The two oceans that border America brought us millions of immigrants who have enriched and benefited our nation, building on the sacrifices and work of Native Americans, African-Americans, and Europeans. The majority of Americans today are descendants of these immigrants or those brought here as slaves.
The Fourth of July, which we celebrate this week, is a reminder of this. It should remind us that America is a nation that bases its allegiance not on race, ethnicity, or religion, but on upholding its ideals and its laws. Of the 39 Founding Fathers who signed our Constitution, seven were immigrants.
When our first president, George Washington, chose Justices of the Supreme Court to interpret the Constitution, three of his choices were immigrants: James Wilson of Scotland, James Iredell of England, and William Patterson from Ireland.
Immigrants have held onto America’s promise of being a nation for all, and fought for it along with the native-born. When civil liberties were threatened during John Adams’ administration at the turn of the 19th century, the editor of the Philadelphia Aurora, William Duane, an immigrant from Ireland, risked arrest to take on the president and his Alien and Sedition Acts.
Scholars say it will take at least two generations to undo the damage of this current wave of hate, fear, and violent racism and bigotry sweeping our country and the world. And the deaths of two asylum seekers last week are a reflection of that.
The horrific image of Oscar Alberto Martínez lying dead, drowned with his 23-month-old daughter Angie Valeria clutching his neck in the Rio Grande River was a painful reminder of the desperation of migrants fleeing war, violence, and poverty, and seeking asylum at our border.
Along with it, reports of the disgusting mistreatment of children, in particular, by our own Customs and Border Protection (CPB) officers made clear that we are committing gross human rights violations. Six children have died in CPB custody since last September. President Donald Trump instituted the policy of separating migrant children from their parents last year, adding another layer to their trauma.
According to Warren Binford, a Willamette University law professor who visited one of the detention centers in Texas, 250 infants, children and teenagers were being held without adequate food, water or sanitation, and almost no adult supervision. Almost all of the children came with family and they are trying to be reunited with family living in the U.S., and they have family members here ready to care for them.
It is time for American Muslims to speak out and act. Some of us are immigrants, and some of us are native-born. But as Muslims and as Americans, we have a duty to stand up for what is right.
These children and families have no say in how they are being treated. But we do. As tax-paying, law-abiding, voting citizens of a democracy, our government representatives have a duty to speak on our behalf. This is why we need to contact them and make sure that they are aware of what we expect them to do on our behalf.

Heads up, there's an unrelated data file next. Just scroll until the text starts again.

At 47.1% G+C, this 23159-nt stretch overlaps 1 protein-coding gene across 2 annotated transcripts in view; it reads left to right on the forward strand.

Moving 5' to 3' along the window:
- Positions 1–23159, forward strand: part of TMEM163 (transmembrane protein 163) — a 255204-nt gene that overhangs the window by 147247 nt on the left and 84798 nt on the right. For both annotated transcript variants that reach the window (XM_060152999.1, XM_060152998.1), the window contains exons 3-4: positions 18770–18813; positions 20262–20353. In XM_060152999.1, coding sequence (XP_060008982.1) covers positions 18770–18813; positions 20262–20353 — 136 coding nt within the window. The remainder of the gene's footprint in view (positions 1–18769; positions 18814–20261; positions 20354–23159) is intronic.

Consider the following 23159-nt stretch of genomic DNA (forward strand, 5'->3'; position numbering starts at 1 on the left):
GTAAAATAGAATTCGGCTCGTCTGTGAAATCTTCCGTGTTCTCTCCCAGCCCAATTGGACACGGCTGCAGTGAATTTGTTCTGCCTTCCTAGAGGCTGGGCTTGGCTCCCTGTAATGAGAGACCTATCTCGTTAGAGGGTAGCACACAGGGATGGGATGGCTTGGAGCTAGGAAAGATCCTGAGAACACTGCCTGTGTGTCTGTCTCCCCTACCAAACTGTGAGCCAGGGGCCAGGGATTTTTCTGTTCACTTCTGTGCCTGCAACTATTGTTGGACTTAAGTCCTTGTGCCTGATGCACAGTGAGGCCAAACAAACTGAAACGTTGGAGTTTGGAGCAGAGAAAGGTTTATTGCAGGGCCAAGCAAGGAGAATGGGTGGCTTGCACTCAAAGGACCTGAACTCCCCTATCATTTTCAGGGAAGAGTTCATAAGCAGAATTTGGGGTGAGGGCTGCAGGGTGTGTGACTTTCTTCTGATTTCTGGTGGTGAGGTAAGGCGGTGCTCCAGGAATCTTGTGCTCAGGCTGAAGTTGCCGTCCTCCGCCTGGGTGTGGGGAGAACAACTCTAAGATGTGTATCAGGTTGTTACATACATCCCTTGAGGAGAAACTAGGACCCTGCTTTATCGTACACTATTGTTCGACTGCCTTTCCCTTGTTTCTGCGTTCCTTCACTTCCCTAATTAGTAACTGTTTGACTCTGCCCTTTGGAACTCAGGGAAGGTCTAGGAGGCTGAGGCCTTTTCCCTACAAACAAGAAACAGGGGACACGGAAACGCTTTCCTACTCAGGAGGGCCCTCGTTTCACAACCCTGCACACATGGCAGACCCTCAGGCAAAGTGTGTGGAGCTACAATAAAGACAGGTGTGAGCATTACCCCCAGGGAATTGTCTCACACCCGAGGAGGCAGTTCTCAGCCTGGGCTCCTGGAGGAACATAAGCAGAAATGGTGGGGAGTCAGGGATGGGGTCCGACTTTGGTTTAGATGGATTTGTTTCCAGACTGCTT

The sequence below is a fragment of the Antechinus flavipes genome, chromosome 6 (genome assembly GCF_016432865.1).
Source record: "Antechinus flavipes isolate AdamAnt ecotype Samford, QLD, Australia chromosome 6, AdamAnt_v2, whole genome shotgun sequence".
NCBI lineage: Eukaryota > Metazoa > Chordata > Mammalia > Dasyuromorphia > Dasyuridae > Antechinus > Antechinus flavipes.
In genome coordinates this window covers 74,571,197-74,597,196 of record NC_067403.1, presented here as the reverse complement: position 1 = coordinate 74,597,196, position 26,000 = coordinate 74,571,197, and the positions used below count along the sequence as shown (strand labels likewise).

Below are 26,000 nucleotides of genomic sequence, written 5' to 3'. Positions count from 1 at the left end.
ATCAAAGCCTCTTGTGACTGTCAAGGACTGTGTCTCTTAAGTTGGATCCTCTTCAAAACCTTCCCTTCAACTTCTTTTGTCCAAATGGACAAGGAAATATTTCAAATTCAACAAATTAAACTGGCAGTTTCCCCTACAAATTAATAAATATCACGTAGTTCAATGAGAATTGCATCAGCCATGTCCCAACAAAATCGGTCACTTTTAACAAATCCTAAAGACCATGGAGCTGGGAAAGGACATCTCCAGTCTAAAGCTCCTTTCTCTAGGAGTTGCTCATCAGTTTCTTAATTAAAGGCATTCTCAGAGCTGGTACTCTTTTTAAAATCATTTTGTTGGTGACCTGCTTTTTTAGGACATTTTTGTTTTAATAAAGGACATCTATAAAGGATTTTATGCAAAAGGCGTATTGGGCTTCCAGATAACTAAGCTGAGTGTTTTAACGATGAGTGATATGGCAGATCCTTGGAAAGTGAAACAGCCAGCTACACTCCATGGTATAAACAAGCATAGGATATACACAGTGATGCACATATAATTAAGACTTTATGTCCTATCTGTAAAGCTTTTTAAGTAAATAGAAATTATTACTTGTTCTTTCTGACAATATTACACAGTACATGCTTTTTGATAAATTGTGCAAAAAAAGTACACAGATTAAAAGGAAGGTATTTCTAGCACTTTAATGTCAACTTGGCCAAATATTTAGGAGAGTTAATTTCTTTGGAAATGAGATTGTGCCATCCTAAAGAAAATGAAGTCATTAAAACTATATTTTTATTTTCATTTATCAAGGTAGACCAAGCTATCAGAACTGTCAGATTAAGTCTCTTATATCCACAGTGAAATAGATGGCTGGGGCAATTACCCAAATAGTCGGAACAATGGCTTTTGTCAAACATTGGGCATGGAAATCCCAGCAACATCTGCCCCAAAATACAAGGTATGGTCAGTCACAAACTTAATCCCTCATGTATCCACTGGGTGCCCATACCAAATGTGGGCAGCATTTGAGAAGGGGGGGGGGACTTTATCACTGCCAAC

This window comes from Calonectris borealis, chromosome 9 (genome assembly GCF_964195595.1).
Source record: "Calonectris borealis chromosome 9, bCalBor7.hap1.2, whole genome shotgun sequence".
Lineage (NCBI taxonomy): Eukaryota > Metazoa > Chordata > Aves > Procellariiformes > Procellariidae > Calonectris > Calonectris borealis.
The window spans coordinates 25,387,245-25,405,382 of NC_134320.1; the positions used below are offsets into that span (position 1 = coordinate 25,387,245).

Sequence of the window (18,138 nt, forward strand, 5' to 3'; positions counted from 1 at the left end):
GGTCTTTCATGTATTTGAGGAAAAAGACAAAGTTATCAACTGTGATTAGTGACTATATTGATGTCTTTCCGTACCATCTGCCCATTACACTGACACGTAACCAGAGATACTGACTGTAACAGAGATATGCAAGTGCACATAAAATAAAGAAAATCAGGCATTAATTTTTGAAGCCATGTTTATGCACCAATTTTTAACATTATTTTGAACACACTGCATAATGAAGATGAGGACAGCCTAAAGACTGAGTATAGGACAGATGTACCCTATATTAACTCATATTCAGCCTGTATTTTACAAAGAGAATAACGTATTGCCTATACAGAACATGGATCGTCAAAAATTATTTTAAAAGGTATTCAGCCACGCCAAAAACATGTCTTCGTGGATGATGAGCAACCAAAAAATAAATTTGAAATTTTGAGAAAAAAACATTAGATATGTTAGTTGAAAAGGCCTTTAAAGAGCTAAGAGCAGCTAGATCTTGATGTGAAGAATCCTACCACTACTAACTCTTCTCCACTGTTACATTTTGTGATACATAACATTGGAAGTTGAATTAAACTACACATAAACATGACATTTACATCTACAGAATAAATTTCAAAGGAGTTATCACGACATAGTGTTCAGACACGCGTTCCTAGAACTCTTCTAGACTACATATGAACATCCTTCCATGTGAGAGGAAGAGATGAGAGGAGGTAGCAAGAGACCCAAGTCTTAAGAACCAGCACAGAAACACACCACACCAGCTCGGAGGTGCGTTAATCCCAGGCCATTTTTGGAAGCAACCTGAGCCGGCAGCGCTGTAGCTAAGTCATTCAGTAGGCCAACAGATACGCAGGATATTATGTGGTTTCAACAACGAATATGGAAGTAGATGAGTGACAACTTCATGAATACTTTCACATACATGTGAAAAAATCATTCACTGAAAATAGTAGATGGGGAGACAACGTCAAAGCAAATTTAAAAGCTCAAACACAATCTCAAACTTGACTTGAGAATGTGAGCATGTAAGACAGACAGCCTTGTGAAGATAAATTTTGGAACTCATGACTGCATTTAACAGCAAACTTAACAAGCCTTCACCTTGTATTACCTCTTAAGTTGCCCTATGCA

- The state of being a refugee is something Prophets Muhammad, Jesus, and Moses, God’s peace be upon them all, experienced in their lives. They suffered and fled persecution based on their beliefs. Had they stayed in the places of their birth, they would very likely have been killed
- Before the migration to Madinah, Prophet Muhammad, peace and blessings be upon him, and his community sought and were granted asylum in Abyssinia, modern-day Ethiopia, which was ruled by a Christian king. They were ensured safety, security, and freedom to practice their faith
- Preserving life is an Islamic imperative (Quran 5:32). That is our own life first, then those of others.
- Allah orders us to stand up for justice for all human beings and in every situation. This is even if it is against ourselves, our families, the rich or the poor (Quran 4:135). The migrants seeking asylum at our border are suffering, and it is our duty to speak up for them.
- Today, the three countries that have absorbed the largest number of refugees are Muslim: Turkey, Pakistan and Lebanon. They have taken up the Islamic imperative of standing up for justice. This is despite the fact that they have far less in terms of resources than the United States or almost all European countries
- If You Know a Refugee Who Has Been Detained: For legal assistance for detained refugees, contact the UNHCR hotline or the American Immigration Lawyers Association (AILA). To contact UNHCR from outside the detention center, dial 1-888-272-1913; to contact UNHCR from inside the detention center, dial 566#. To contact AILA, visit this page.
- Fostering: Many of the children coming to the U.S. have family members domestically who can care for them. However, shelters and foster families are a critical need for other children and families. If you are interested in being a foster family for some of the very young children or pregnant girls that are arriving, the best advice is to begin the process to become licensed foster parents. This would be run through your local child welfare organization, and would be required by the Office of Refugee Resettlement. For more details, look at this page of the Office of Refugee Resettlement's website, and at the two organizations that generally manage foster care for unaccompanied minors: the United States Conference of Catholic Bishops and the Lutheran Social Services for Children and Families.
- Call, write to, and/or meet with your Congresspersons and Senators. Make sure you share your concerns as an American, and make clear what you expect them to do
Sound Vision Team